Nan Goldin’s Notable Films of the Era

Nan Goldin image of a drug addict girl Trixie n a cot in a vintage party dress
Trixie on the cot, New York City, 1979 – Image by Nan Goldin, part of The Ballad of Sexual Dependency

The Ballad Of Sexual Dependency (1980–1986)

A collection of almost 700 photographs that captures Goldin’s own experiences around Boston, New York, Berlin, and beyond in the late 1970s and 1980s, set to a reminiscent soundtrack.

Susan Seidelman

Susan Seidelman headshot

SUSAN SEIDELMAN is a film director, producer and writer. Born in Philadelphia, Seidelman was raised in the city’s suburbs and went on to study fashion design at Drexel University. After realizing that she didn’t want to spend time behind a sewing machine, she shifted career directions towards her love of film. Seidelman enrolled in New York University’s film program in 1974. After graduating, she did freelance editing work and assisted on television commercials while attempting to raise funds for a feature.

Susan Seidelman’s Notable Films of the Era

Smithereens (1982)

Synopsis: Daring and quirky teen Wren trades New Jersey for New York City, where she hopes to join what’s left of the punk rock culture. She spends time hanging out with Paul, another young city transplant, but he’s too safe for Wren’s tastes, which run to narcissistic rockers. She finds one of these in Eric (Richard Hell), who’s about to cut a record in Los Angeles. Before long, Wren is planning to accompany Eric when he heads west, but it’s soon clear she’s put trust in the wrong person.

Watch it on HBO MAX

Desperately Seeking Susan (1985)

Synopsis: New Jersey housewife Roberta Glass spices up her boring life by reading personal ads, especially a series of them being placed by a mysterious denizen of New York City named Susan (Madonna). When one of Susan’s ads proposes a rendezvous with her suitor at Battery Park, Roberta secretly tags along, which leads to her being mistaken for the woman herself.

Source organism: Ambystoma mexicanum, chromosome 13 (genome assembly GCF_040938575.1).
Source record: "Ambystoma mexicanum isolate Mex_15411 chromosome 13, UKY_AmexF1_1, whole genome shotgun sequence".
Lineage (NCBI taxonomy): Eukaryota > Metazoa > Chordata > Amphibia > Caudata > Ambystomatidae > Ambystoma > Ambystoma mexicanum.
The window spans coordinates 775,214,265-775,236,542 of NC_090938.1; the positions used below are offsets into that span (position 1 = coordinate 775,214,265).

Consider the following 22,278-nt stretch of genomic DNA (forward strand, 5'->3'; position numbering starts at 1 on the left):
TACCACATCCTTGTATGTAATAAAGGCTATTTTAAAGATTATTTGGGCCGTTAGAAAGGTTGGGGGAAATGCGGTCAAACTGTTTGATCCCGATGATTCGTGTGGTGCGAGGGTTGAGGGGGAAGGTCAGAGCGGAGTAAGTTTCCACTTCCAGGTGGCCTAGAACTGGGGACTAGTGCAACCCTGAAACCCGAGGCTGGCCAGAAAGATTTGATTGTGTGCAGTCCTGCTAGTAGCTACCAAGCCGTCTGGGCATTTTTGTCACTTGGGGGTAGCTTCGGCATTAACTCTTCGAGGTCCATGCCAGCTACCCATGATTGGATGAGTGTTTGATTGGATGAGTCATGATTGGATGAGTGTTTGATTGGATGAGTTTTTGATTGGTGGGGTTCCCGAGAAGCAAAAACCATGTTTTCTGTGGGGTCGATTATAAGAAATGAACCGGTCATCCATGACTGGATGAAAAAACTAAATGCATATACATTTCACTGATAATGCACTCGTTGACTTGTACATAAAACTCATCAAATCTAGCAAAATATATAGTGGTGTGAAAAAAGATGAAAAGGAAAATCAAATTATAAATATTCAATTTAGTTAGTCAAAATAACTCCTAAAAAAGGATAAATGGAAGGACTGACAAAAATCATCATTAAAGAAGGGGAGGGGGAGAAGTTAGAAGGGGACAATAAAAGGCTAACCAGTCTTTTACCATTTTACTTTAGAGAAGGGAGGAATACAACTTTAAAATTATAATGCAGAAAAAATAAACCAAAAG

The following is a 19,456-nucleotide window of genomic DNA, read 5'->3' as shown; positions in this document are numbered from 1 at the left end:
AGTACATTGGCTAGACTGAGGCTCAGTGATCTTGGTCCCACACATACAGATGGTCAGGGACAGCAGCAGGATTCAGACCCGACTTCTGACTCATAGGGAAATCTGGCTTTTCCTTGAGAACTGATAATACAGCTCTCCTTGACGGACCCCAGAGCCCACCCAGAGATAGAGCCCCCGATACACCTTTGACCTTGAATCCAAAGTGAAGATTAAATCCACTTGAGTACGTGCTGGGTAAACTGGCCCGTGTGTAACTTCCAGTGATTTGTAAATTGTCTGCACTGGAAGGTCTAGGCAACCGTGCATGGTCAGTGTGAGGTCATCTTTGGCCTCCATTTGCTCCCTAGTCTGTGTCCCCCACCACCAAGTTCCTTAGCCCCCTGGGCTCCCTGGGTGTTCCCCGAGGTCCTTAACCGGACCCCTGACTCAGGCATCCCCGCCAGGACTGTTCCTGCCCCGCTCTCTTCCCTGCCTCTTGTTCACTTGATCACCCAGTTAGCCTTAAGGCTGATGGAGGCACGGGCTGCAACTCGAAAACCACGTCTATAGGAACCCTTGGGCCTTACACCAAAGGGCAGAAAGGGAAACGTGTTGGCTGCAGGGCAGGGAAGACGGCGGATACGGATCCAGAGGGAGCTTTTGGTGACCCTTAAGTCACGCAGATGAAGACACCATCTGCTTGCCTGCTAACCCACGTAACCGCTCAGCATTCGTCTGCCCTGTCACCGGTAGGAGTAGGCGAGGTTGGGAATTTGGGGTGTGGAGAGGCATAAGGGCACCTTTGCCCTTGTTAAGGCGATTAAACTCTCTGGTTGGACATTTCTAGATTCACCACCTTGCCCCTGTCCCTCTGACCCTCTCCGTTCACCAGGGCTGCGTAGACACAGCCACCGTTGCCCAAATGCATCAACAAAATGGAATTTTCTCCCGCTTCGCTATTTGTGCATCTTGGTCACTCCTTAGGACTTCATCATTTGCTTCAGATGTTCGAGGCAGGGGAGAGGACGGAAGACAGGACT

Watch it on HBO MAX, Amazon, or Apple

Lizzie Borden

LIZZIE BORDEN was born in Detroit, Michigan. After receiving a BFA in art history at Wellesley College, she moved to New York, where she wrote for Artforum magazine and began experimenting with film. Her work takes on a feminist and political approach,  investigating race, class, power, and capitalism — all from a female perspective.

Lizzie Borden’s Notable Films of the Era

Born in Flames (1983)

Synopsis: This pseudo-documentary, science-fiction film is set ten years after the most peaceful revolution in United States history. It presents a dystopia in which the issues of many groups – minorities, liberals, gay rights organizations, feminists – are dealt with by the government.

Watch it on Apple or Amazon

Working Girls (1986)

Synopsis: College graduate Molly, trying to bankroll her own business, works as a high-priced New York City escort. As a lesbian, she’s able to keep her emotional distance from the clients, who range from cynically exploitative to desperately needy. But her open ambition to rise above her current station rubs many of her coworkers the wrong way, especially the combative, street-smart Dawn and the escort service’s disdainful madam, Lucy.

Lydia Lunch

LYDIA LUNCH did it all and still does. The singer, poet, writer, and actress’ career took off with the No Wave scene in the 1970s, predominantly as the singer and guitarist of Teenage Jesus and the Jerks as well as being in many films of the era. Later on her collaboration with Sonic Youth called “Death Valley ’69” was named one of “The 50 Most Evil Songs Ever” by Kerrang!. Most recently she was the subject of a documentary by Beth B (see below)

Lydia Lunch’s Notable Work of the Era

Teenage Jesus and the Jerks

Listen on Spotify

Beth B

Beth B then and now

BETH B. was a prominent filmmaker of the punk underground film movement in the early 1980s. Known for her collaborative work with her husband Scott B, Beth B continues to make politically driven and provocative films. She recently did a documentary about Lydia Lunch.

Beth B’s Notable Films of the Era

black box 1978 by beth b & scott b starring Lydia Lunch

Black Box (1978)

Synopsis: An innocent youth is abducted and dragged down into a dystopian nightmare where teenage Lydia Lunch throws him into the Black Box.

Watch it Here

Vortex (1981) TRAILER

Synopsis: A film noirish thriller featuring frequent collaborator Lydia Lunch as a detective who becomes immersed in corporate chicanery and the exploitation of politicians by companies soliciting defense contracts.

–Leah Flannery